With the goal set in mind, I decided to look around to find out what other people were doing to solve similar requests. While perusing various suggested implementations, I noticed a lot of comments along the lines of ?Don?t use this approach if you have a large data set.? or ?this handles large data sets, but won?t always give a truly random result.?

These comments and the variety of solutions got me thinking about evaluating based not only on what database is in use, but what the dataset is expected to look like. I really enjoyed the mental gymnastics and thought others might as well.

Let?s pretend we?re working on an average project. The table we?ll be pulling from has several thousand entries and we want to pull back something small like 3-5 random records. The most common solution offered based on the research I performed works perfectly for this situation.

records_desired = 3
count = [OurObject.count, 1].max
offsets = records_desired.times.inject([]) do |offsets|
  offsets << rand(count)
end
while count > offsets.uniq!.size && offsets.size < records_desired do
  offsets << rand(count)
end
offsets.collect {|offset| OurObject.offset(offset).first}

Analyzing this approach, we?re looking at minimal processing time and a total of four queries. One to determine the total count and the rest to fetch each of our three objects individually. Seems perfectly reasonable.

What happens if our client needs 100 random records at a time? The processing is still probably within tolerances, but 101 queries? I say no unless our table is Dalmations! Let?s see if we can tweak things to be more large-set friendly.

records_desired = 100
count = [OurObject.count - records_desired, 1].max
offset = rand(count)
OurObject.limit(records_desired).offset(offset)

How?s this look? Very minimal processing and only 2 queries. Fantastic! But is this result going to appear random to an observer? I think it?s highly possible that you could end up with runs of related looking objects (created at similar times or all updated recently). When people say they want random, they often really mean they want unrelated. Is this solution close enough for most clients? I would say it probably is. But I can imagine the possibility that for some it might not be. Is there something else we can tweak to get a more desirable sampling without blowing processing time sky-high? After a little thought, this is what I came up with.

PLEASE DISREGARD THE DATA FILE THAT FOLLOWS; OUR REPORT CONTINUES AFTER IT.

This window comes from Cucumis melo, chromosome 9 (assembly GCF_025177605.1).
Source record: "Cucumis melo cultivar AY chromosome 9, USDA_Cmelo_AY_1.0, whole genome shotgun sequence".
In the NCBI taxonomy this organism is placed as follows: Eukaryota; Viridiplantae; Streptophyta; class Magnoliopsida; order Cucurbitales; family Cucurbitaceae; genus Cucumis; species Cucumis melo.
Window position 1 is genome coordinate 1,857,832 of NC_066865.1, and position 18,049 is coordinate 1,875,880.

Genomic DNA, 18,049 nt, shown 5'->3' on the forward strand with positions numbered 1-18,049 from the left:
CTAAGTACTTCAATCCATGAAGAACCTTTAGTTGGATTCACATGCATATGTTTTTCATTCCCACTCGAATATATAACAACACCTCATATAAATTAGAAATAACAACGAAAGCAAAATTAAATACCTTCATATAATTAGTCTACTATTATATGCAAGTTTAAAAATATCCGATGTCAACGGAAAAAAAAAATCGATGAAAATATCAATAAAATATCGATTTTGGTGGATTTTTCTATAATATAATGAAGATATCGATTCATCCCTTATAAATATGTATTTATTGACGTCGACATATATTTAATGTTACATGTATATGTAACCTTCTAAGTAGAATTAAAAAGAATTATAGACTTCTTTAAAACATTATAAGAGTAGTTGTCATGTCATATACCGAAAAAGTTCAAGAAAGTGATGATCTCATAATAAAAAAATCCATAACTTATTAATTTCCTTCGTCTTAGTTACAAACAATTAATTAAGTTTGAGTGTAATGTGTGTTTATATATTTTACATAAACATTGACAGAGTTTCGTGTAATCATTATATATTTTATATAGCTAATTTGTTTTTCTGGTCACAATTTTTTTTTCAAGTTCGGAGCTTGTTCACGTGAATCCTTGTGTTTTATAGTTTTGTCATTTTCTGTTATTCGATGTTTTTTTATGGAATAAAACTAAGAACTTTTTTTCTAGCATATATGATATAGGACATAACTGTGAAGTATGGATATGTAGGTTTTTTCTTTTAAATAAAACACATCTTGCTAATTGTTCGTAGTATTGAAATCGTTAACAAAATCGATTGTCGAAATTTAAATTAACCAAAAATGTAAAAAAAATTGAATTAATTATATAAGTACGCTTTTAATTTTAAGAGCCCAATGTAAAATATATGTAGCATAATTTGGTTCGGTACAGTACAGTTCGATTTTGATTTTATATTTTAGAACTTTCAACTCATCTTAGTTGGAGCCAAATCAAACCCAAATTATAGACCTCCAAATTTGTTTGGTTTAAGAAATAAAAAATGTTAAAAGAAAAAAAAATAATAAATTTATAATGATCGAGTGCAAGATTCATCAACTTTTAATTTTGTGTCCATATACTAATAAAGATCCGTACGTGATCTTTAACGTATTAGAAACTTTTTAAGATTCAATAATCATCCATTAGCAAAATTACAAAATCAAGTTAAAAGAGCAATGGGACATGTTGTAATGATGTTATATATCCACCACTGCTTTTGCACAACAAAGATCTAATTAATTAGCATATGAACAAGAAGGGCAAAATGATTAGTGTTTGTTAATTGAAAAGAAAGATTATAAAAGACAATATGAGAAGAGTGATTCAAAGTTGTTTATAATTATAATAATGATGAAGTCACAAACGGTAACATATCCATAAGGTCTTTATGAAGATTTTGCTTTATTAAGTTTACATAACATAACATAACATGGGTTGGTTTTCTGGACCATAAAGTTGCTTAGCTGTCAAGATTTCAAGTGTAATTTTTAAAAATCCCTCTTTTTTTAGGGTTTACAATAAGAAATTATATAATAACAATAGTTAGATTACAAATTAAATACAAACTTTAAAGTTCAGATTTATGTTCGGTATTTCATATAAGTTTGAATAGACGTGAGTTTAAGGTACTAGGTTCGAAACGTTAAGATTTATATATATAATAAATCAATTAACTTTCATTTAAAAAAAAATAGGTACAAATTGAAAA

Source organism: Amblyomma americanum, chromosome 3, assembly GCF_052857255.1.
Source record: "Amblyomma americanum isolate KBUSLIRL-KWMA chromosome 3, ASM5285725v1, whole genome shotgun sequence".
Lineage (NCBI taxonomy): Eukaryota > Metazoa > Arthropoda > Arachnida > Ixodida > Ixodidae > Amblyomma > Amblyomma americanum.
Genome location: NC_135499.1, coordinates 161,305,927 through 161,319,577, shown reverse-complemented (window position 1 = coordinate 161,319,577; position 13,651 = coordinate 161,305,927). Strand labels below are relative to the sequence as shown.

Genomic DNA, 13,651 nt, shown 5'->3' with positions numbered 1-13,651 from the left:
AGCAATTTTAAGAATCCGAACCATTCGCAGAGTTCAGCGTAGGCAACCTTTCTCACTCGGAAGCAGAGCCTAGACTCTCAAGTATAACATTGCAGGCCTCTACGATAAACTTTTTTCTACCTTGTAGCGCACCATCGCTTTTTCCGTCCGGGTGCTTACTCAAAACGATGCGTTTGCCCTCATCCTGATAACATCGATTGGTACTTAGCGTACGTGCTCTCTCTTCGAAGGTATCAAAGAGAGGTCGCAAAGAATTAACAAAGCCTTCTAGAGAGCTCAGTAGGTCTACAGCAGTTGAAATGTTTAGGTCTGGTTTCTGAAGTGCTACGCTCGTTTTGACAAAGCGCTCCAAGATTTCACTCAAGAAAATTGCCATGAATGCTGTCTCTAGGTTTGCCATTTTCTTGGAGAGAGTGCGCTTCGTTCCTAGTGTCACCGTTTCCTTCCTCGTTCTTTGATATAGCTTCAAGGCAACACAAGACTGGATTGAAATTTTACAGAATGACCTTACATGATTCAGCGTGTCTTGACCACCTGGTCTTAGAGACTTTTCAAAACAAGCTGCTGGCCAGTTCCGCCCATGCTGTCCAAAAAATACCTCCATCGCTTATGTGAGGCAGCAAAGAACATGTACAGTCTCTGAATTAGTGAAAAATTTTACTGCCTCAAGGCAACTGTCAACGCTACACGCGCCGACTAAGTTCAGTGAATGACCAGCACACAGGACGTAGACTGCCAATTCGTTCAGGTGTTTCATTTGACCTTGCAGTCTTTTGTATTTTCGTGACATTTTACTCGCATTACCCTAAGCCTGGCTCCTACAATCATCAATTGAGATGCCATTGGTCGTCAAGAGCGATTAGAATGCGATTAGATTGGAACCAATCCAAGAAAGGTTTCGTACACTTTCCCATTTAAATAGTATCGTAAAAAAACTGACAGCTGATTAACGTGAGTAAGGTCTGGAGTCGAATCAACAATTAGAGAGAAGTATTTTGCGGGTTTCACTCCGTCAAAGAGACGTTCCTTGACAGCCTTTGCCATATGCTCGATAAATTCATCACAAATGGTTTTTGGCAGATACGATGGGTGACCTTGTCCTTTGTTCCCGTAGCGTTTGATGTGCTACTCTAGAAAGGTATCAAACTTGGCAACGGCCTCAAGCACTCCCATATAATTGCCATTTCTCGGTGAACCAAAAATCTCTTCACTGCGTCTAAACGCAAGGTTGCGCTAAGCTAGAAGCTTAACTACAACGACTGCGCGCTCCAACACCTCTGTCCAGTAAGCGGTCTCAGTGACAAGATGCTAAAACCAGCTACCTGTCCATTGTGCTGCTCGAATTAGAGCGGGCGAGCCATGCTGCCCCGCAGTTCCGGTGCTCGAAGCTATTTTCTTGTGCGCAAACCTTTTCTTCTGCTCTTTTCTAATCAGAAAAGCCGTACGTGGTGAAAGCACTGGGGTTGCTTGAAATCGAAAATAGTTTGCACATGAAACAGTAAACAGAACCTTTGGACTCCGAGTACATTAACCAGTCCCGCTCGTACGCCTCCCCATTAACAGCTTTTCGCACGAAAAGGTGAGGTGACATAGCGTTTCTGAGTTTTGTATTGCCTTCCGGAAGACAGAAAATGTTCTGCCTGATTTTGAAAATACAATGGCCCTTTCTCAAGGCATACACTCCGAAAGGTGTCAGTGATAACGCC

records_desired = 100
count = records_desired * 3
offset = rand([OurObject.count - count, 1].max)
set = OurObject.limit(count).offset(offset).pluck(:id)
OurObject.find(ids.sample(records_desired))

While this approach may not truly provide more random results from a mathematical perspective, by assembling a larger subset and pulling randomly from inside it, I think you may be able to more closely achieve the feel of what people expect from randomness if the previous method seemed to return too many similar records for your needs.


published by noreply@blogger.com (Ben Witten) on 2016-05-12 15:22:00 in the "Liquid Galaxy" category

For the last few weeks, our developers have been working on syncing our Liquid Galaxy with Sketchfab. Our integration makes use of the Sketchfab API to synchronize multiple instances of Sketchfab in the immersive and panoramic environment of the Liquid Galaxy. The Liquid Galaxy already has so many amazing capabilities, and to be able to add Sketchfab to our portfolio is very exciting for us! Sketchfab, known as the ?YouTube for 3D files,? is the leading platform to publish and find 3D and VR content. Sketchfab integrates with all major 3D creation tools and publishing platforms, and is the 3D publishing partner of Adobe Photoshop, Facebook, Microsoft HoloLens and Intel RealSense. Given that Sketchfab can sync with almost any 3D format, we are excited about the new capabilities our integration provides.

Sketchfab content can be deployed onto the system in minutes! Users from many industries use Sketchfab, including architecture, hospitals, museums, gaming, design, and education. There is a natural overlap between the Liquid Galaxy and Sketchfab, as members of all of these industries utilize the Liquid Galaxy for its visually stunning and immersive atmosphere.

We recently had Alban Denoyel, cofounder of Sketchfab, into our office to demo Sketchfab on the Liquid Galaxy. We're happy to report that Alban loved it! He told us about new features that are going to be coming out on Sketchfab soon. These features will automatically roll out to Sketchfab content on the Liquid Galaxy system, and will serve to make the Liquid Galaxy's pull with 3D modeling even greater.

We?re thrilled with how well Sketchfab works on our Liquid Galaxy as is, but we?re in the process of making it even more impressive. Some Sketchfab models take a bit of time to load (on their website and on our system), so our developers are working on having models load in the background so they can be activated instantaneously on the system. We will also be extending our Sketchfab implementation to make use of some of the features already present on Sketchfab's excellent API, including displaying model annotations and animating the models.

You can view a video of Sketchfab content on the Liquid Galaxy below. If you'd like to learn more, you can call us at 212-929-6923, or contact us here.